Paleontologists at the University of Toronto (U of T) and the Royal Ontario Museum (ROM) in Toronto have entirely revisited a tiny yet exceptionally fierce ancient sea creature called Habelia optata that has confounded scientists since it was first discovered more than a century ago.
In those days, we had it all sewn up except for a few outliers. Then…
The researchers argue that this difference in anatomy allowed Habelia to evolve an especially complex head that makes this fossil species even more peculiar compared to known chelicerates. The head of Habelia contained a series of five appendages made of a large plate with teeth for mastication, a leg-like branch with stiff bristle-like spines for grasping, and an elongate, slender branch modified as a sensory or tactile appendage.
“This complex apparatus of appendages and jaws made Habelia an exceptionally fierce predator for its size,” said Aria. “It was likely both very mobile and efficient in tearing apart its preys.”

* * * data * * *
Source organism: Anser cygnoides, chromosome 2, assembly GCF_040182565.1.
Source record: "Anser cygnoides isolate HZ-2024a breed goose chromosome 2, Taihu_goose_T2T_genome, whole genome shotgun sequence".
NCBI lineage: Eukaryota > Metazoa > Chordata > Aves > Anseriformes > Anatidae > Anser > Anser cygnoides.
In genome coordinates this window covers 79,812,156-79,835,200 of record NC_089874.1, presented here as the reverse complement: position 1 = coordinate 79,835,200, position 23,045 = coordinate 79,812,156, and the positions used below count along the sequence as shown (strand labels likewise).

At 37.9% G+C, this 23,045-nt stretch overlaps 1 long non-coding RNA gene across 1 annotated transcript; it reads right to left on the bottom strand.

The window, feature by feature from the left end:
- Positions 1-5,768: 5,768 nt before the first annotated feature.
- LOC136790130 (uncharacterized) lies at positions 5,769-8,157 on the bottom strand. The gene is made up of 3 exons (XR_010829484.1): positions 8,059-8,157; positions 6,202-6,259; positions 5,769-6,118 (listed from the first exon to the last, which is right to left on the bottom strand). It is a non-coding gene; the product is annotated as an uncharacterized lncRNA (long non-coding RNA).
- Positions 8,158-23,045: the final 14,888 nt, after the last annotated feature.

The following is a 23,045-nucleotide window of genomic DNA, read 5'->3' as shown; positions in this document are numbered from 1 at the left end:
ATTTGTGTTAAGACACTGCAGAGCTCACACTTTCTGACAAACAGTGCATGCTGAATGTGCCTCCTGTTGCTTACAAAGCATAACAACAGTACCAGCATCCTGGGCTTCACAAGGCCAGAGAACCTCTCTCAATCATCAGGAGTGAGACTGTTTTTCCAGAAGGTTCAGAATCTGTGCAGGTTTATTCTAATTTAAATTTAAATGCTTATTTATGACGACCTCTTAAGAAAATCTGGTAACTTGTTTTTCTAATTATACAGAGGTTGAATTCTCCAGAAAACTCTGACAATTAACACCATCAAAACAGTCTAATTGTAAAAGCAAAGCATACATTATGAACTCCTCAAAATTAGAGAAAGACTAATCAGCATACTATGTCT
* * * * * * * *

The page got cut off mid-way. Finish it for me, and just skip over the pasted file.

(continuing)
That implies a sophisticated nervous system controlling the apparatus.
The surprising outcome of this study, despite the evolutionary relationship of Habelia with chelicerates, is that these unusual characteristics led instead the researchers to compare the head of Habelia with that of mandibulates from a functional perspective. Thus, the peculiar sensory branches may have been used in a similar fashion as mandibulates use antennae. Also, the overlapping plate-like appendages in the middle series of five are shown to open and close parallel to the underside of the head — much as they do in mandibulates, especially those that feed on animals with hardened carapaces. Paper. (public access) – Cédric Aria, Jean-Bernard Caron. Mandibulate convergence in an armoured Cambrian stem chelicerate. BMC Evolutionary Biology, 2017; 17 (1) DOI: 10.1186/s12862-017-1088-7 More.
The early evolution of sophisticated heads should be seen as an argument against the long, slow growth of intelligence by purely Darwinian means.
See also: Cambrian worm find from the Cambrian (541-485 mya) “helps rewrite” our understanding of annelid head evolution. So the complex head has been around longer than we thought.